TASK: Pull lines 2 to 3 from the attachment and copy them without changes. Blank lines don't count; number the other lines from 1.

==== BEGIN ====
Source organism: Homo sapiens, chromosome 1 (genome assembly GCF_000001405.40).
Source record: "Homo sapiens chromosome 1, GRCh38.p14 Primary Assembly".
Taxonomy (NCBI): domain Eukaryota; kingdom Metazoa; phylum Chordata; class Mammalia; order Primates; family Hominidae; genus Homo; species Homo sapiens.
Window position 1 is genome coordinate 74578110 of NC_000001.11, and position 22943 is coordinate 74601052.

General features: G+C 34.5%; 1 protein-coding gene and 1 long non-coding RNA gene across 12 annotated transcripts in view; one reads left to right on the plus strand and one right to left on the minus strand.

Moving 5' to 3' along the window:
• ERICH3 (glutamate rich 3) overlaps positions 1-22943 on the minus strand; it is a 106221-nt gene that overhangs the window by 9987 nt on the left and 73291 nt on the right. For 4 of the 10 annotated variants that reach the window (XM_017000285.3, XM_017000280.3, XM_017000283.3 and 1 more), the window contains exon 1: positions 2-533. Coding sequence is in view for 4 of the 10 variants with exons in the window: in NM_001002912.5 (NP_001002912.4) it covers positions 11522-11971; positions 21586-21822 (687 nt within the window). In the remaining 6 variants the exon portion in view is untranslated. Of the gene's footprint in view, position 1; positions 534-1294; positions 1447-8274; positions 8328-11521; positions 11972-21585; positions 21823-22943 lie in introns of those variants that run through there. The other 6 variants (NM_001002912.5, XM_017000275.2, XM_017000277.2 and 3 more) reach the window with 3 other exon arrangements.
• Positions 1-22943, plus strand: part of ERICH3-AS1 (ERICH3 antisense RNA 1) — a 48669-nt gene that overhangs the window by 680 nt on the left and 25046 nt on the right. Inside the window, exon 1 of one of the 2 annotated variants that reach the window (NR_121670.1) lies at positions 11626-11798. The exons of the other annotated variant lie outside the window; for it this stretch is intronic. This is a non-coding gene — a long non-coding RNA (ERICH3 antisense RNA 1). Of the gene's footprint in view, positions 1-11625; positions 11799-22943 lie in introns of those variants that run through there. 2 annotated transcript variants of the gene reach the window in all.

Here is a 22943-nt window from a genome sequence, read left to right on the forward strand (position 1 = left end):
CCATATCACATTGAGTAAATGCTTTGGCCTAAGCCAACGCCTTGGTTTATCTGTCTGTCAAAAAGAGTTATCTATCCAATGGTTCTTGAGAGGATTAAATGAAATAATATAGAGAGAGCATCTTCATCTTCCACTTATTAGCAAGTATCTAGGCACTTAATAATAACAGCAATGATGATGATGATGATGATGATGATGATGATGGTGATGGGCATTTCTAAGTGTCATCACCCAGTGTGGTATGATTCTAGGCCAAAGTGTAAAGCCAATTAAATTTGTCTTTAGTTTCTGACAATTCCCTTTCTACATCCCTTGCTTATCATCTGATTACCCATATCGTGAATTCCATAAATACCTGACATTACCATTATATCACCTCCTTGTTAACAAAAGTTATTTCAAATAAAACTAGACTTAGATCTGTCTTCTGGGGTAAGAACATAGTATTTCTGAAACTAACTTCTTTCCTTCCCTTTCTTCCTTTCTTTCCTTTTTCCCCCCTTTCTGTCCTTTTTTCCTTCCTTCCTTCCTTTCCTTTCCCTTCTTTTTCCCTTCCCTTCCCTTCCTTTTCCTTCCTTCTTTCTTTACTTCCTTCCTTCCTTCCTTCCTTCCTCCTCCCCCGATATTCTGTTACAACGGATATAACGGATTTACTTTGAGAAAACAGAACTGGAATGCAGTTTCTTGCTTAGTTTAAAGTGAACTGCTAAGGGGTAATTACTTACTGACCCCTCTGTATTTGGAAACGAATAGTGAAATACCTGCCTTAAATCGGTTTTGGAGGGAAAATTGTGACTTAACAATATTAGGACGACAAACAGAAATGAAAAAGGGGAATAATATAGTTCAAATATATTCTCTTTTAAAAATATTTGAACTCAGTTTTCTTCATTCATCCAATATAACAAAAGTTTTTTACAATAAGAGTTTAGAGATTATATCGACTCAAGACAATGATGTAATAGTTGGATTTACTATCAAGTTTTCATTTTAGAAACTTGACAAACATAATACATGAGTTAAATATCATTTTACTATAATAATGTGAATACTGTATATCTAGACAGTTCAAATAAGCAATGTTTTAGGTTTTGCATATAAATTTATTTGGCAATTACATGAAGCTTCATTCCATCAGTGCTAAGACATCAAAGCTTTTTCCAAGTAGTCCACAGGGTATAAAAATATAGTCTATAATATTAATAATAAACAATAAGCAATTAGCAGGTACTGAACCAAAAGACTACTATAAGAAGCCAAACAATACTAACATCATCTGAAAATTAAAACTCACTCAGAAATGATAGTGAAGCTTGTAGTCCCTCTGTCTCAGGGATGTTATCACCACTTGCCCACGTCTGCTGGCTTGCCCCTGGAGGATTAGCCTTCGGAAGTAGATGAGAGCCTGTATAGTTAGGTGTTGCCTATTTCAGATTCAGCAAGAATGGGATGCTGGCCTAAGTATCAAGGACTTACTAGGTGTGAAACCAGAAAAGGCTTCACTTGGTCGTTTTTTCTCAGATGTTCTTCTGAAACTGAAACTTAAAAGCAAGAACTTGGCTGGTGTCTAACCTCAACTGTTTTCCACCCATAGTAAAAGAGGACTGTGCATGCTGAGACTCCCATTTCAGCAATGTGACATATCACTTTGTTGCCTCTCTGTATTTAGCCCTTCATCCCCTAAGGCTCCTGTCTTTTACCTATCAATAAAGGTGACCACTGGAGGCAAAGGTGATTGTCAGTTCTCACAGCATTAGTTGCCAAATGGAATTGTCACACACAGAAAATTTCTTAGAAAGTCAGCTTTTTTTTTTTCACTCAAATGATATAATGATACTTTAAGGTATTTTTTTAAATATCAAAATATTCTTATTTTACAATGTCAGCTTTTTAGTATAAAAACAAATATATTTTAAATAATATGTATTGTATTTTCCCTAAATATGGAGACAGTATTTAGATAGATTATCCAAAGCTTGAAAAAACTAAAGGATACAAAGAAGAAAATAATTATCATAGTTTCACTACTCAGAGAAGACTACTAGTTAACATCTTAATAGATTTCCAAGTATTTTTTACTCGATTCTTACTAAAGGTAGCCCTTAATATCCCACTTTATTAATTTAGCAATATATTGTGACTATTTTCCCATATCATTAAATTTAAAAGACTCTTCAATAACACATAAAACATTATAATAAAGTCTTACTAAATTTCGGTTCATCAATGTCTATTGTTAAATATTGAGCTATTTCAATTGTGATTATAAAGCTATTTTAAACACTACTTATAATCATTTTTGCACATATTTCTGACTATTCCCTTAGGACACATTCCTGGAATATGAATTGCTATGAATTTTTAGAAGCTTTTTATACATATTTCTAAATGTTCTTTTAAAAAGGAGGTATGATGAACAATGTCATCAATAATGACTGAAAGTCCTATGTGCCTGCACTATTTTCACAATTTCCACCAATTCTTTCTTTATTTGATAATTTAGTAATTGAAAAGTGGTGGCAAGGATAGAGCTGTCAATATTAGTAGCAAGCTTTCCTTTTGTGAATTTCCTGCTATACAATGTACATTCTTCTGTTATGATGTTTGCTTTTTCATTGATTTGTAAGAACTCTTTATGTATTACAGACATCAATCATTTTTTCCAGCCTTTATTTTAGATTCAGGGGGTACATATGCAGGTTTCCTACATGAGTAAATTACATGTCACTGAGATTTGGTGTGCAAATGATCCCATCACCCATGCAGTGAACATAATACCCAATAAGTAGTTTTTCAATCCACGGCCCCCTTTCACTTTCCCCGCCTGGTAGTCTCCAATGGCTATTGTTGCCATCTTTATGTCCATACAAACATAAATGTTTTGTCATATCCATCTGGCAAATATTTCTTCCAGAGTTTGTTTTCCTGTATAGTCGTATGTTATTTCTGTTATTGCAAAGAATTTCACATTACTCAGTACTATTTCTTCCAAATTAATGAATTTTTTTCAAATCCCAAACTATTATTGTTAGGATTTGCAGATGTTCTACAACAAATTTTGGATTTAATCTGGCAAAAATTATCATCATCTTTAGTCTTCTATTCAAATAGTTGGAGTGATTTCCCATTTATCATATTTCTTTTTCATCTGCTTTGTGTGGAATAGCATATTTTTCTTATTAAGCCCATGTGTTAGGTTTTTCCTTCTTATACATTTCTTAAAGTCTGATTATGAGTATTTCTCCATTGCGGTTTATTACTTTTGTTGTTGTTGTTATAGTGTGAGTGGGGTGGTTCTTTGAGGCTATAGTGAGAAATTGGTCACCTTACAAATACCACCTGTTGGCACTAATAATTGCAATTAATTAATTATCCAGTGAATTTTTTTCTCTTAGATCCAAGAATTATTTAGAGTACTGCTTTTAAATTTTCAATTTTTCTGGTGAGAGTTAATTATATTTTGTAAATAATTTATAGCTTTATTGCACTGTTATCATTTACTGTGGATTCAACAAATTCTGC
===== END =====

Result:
Source record: "Homo sapiens chromosome 1, GRCh38.p14 Primary Assembly".
Taxonomy (NCBI): domain Eukaryota; kingdom Metazoa; phylum Chordata; class Mammalia; order Primates; family Hominidae; genus Homo; species Homo sapiens.